Otis, James (1725–1783), an American orator and statesman. Otis was one of the most influential figures in the pre-Revolutionary period. Although a leader of the New England radicals, he had conservative impulses that from time to time restrained his revolutionary ardor. He tried to prevent violence and sought legal and philosophical means of resolving the colonies' differences with Britain.

Otis's theory of the constitutional relationship between the colonies and the mother country became an important principle in the American Revolution. In 1761, when arguing against the writs of assistance, Otis stated that the authority of Parliament was restricted by British common law (law established by custom) and by natural law (rights that individuals derive from nature). He is sometimes credited with originating the slogan, "Taxation without representation is tyranny," but his actual words on this subject were much less dramatic.

Otis was one of the most effective pamphleteers in the colonies. His writings included A Vindication of the Conduct of the House of Representatives (1762) and Rights of the British Colonies Asserted and Proved (1764). The second developed his views on the natural rights of Englishmen, denying Parliament's authority to tax the colonies.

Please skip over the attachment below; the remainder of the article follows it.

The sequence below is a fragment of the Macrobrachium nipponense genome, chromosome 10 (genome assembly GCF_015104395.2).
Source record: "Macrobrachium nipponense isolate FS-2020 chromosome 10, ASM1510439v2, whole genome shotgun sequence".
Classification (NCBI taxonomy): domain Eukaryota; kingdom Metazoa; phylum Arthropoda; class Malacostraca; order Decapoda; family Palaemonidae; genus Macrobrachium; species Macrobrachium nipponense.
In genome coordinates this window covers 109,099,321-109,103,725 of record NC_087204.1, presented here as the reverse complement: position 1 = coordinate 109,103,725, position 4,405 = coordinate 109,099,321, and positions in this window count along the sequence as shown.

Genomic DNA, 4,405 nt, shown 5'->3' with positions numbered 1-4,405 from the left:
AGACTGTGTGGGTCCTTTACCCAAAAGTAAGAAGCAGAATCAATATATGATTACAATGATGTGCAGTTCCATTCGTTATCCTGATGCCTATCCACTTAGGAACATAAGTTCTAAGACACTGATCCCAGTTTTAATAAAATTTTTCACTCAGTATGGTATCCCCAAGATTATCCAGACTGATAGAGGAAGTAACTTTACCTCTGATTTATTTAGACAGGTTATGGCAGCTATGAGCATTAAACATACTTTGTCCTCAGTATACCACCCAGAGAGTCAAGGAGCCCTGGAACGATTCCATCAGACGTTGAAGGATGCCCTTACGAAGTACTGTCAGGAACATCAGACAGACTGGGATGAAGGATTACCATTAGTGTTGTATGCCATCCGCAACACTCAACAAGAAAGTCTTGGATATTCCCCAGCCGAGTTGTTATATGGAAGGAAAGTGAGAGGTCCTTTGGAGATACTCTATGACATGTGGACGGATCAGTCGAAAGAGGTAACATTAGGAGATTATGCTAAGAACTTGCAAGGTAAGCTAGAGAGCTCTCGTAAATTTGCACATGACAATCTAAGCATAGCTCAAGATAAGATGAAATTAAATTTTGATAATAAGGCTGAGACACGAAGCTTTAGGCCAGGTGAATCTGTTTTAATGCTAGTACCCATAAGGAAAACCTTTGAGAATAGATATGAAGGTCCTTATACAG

Otis was born in West Barnstable, Massachusetts, and graduated from Harvard College. He practiced law in Boston before his appointment as king's advocate general in 1756. Otis resigned in 1761 to act as counsel for a group of merchants opposing the writs of assistance. Although he lost the case, his forceful conduct of it led to his election to the Massachusetts legislature, where he served from 1761 to 1771.

In 1764 Otis became chairman of a committee of the legislature that was to correspond with other colonial assemblies. In 1765 he helped to arrange the Stamp Act Congress. With Samuel Adams, he led the majority in the legislature in opposition to Parliament's revenue acts, 1766–69.

In 1769 Otis suffered a blow on the head during a quarrel with a British official. This injury hastened a mental deterioration that had become increasingly noticeable over a period of years, and forced his retirement from public life in 1771.